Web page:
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Retrieving Identities on set-based inserts


Retrieving Identities on set-based inserts

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bobmcc-957585
bobmcc-957585
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Great Article J.
I had no idea about recursive CTE's
Thanks for pointing me in the right direction!
weitzera
weitzera
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A couple of notes on Florian's post:
The sample script works because you're using Table variables, which are local to the scope. If you use real tables, it is not guaranteed to work, as pointed out in the article, because the IDs of your insert are not guaranteed to be in order or consecutive, so you cannot calculate the IDs of the other rows from the ID of the last row.

Be careful to not confuse an insert of many rows in a single command with a BULK INSERT
http://msdn.microsoft.com/en-us/library/ms188365.aspx



Dan Guzman - Not the MVP (7/22/2010)
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Florian Reischl
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Hi weitzera
weitzera (1/20/2010)
A couple of notes on Florian's post:
The sample script works because you're using Table variables, which are local to the scope. If you use real tables, it is not guaranteed to work, as pointed out in the article, because the IDs of your insert are not guaranteed to be in order or consecutive, so you cannot calculate the IDs of the other rows from the ID of the last row.

Be careful to not confuse an insert of many rows in a single command with a BULK INSERT
http://msdn.microsoft.com/en-us/library/ms188365.aspx


Unfortunately, I don't have any resource which guarantees this works or doesn't work. Just can say I tried this in several combinations with real tables, different orders and up to 50 concurrent processes. It worked in all my tests. (I don't have a complete test environment at the moment.)

Greets
Flo


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Great tip, however, it is important to keep in mind the warning from BOL:

An UPDATE, INSERT, or DELETE statement that has an OUTPUT clause will return rows to the client even if the statement encounters errors and is rolled back. The result should not be used if any error occurs when you run the statement.
weitzera
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So I reread what I wrote, and there's actually two issues. The most important one actually has nothing to do with using tables or table variables (you handle this correctly).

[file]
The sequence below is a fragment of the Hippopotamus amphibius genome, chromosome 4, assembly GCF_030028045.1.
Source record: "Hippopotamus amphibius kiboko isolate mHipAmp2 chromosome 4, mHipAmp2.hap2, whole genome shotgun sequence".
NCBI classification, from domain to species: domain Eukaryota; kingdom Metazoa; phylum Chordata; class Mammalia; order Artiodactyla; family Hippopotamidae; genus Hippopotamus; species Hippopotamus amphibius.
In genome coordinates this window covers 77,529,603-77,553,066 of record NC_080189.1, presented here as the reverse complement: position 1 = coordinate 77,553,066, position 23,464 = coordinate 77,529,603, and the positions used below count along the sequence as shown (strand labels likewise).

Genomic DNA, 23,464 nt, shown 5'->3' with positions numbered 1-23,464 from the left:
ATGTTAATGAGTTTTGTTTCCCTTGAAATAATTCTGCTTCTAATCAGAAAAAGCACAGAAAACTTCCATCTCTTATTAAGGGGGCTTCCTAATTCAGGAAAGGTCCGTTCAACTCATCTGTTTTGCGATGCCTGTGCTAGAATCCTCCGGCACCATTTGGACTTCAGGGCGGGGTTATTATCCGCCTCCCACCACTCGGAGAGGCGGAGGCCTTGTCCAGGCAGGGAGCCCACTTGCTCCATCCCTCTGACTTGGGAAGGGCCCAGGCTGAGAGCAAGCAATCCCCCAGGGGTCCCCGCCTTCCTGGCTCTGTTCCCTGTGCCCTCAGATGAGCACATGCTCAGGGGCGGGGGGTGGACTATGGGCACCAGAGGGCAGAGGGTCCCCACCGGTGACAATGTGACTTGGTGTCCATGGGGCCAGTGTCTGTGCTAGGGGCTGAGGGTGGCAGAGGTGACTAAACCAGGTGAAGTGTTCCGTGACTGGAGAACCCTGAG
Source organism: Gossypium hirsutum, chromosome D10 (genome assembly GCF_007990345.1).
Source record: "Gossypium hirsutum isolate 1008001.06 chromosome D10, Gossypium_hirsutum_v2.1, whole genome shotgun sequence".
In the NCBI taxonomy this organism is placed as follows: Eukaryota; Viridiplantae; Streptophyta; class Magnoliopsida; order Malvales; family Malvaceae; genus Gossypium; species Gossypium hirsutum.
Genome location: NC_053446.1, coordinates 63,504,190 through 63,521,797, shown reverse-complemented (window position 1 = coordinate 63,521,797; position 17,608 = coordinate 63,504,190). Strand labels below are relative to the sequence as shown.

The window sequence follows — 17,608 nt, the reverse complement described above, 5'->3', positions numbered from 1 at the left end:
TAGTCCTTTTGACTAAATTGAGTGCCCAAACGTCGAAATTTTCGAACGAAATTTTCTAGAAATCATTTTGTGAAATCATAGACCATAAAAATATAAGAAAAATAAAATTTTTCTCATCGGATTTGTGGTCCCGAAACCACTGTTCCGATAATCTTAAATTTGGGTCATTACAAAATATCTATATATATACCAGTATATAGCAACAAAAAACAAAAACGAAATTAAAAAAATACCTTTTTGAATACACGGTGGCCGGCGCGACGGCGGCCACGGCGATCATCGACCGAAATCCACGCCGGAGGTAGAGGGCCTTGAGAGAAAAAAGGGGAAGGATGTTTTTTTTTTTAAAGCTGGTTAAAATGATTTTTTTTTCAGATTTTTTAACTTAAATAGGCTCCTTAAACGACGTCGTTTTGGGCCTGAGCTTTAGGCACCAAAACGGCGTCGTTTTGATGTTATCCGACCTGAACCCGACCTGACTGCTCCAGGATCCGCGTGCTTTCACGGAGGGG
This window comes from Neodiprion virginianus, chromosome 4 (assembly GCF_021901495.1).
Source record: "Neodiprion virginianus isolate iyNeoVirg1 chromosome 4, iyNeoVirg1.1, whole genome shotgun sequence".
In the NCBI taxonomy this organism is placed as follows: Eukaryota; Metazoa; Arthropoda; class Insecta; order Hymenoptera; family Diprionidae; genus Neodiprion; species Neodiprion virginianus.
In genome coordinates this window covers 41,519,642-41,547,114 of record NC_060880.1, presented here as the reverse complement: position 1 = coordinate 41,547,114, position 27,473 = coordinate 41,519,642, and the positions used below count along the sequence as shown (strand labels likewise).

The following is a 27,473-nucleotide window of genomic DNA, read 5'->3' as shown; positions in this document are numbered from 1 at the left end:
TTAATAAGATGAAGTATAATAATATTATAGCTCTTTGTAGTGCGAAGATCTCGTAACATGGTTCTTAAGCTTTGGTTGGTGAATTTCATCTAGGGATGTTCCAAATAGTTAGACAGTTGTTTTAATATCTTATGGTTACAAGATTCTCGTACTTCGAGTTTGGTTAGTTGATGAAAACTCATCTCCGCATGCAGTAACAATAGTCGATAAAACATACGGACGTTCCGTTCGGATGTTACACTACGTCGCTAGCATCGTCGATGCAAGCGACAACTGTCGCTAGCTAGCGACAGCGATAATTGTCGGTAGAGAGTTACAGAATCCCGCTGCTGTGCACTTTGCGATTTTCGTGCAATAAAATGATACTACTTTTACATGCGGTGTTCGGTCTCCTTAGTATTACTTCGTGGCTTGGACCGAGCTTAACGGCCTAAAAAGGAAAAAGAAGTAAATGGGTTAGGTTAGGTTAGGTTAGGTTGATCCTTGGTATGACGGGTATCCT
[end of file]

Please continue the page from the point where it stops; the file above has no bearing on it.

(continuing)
Depending on the query plan used, the identity values assigned to rows you insert may or may not be in order, as described in this article:
http://support.microsoft.com/?kbid=273586

You have handled this case by using the maxdop hint and explicitly ordering your rows on each insert.

The second issue is that identity values are assigned outside of the transaction, so within a given transaction the identities are not guaranteed to be sequential if there's ever any data modification against the table. This won't occur if you're using table variables, but can if you're using tables that other queries have access to.

Try running the following queries simultaneously:
Setup
CREATE TABLE foo (fooID INT IDENTITY(1,1) PRIMARY KEY CLUSTERED, data1 TIMESTAMP, data2 INT, data3 CHAR(250))
GO
INSERT INTO foo(data2, data3)
SELECT CHECKSUM(name), name
FROM syscolumns
UNION ALL
SELECT CHECKSUM(name+'foo'), name+'foo'
FROM syscolumns


first connection:
SET IMPLICIT_TRANSACTIONS OFF
SET LOCK_TIMEOUT 5
GO
DECLARE @maxID BIGINT, @minID BIGINT
SELECT @maxID = MAX(id), @minID = MIN(ID) FROM sysobjects

INSERT INTO foo (data2, data3)
SELECT TOP(1) CHECKSUM(id), name
FROM sysobjects WHERE id >= (RAND()*(@maxID-@minID))+@minID
GO 20000


Second connection:
DECLARE @sid AS INT;

WITH CTE AS
(
SELECT ROW_NUMBER() OVER (ORDER BY name) AS row,
name
FROM sys.columns
)
INSERT INTO foo (data2, data3)
SELECT row, 'foo123'+name
FROM cte
ORDER BY row DESC
OPTION(MAXDOP 1)

SELECT @sid = SCOPE_IDENTITY()

SELECT fooid, fooid + data2 - @sid, data2
FROM foo
WHERE data3 LIKE 'foo123%'
AND fooid + data2 - @sid <> 1




If you run the second query by itself, it'll return no rows. When I started the first query, and immediately started the second before the first finished, I get identities that no longer can be computed from the scope identity.



Dan Guzman - Not the MVP (7/22/2010)
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Thanks for taking the time to write this article.



Jason AKA CirqueDeSQLeil
I have given a name to my pain...
MCM SQL Server, MVP


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Florian Reischl
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Hi weitzera

Sorry for the late feedback.

... and thanks for this lesson. Apparently I did all my test wrong. So there seem to be only two ways to get correct identity values from a bulk insert seem to be:

1.)
A uniqueness within the inserted rows and an OUTPUT clause that returns the id and the other unique value. Sadly OUTPUT currently only works for values that are inserted into the destination table.

2.)
The SS2k8 MERGE statement which allows to return values from source table that are not inserted into destination. But MERGE does not give the best performance for many calls with less data.

Thanks again
Flo


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Good RBAR article. I have used this before with much success. The code has been in production for a couple of years now. As some have pointed out, just be aware of the pitfalls. As Scott McNitt points out be sure you are aware of any concurency issue.
Michael H Lutz
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very nice article and follow up discussion!
chrisb 63198
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Beautiful and helpful article, thank you:-)
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